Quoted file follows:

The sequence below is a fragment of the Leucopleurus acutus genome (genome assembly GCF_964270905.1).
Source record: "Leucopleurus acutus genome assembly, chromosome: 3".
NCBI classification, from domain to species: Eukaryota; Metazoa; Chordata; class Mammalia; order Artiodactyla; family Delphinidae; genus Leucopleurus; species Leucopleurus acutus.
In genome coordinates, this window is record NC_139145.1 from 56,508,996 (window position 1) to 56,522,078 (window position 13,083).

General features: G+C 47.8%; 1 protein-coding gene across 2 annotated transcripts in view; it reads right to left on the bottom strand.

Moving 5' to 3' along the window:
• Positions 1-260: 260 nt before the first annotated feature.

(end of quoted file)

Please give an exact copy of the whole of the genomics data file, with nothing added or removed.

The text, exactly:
The sequence below is a fragment of the Leucopleurus acutus genome (genome assembly GCF_964270905.1).
Source record: "Leucopleurus acutus genome assembly, chromosome: 3".
NCBI classification, from domain to species: Eukaryota; Metazoa; Chordata; class Mammalia; order Artiodactyla; family Delphinidae; genus Leucopleurus; species Leucopleurus acutus.
In genome coordinates, this window is record NC_139145.1 from 56,508,996 (window position 1) to 56,522,078 (window position 13,083).

General features: G+C 47.8%; 1 protein-coding gene across 2 annotated transcripts in view; it reads right to left on the bottom strand.

Moving 5' to 3' along the window:
• Positions 1-260: 260 nt before the first annotated feature.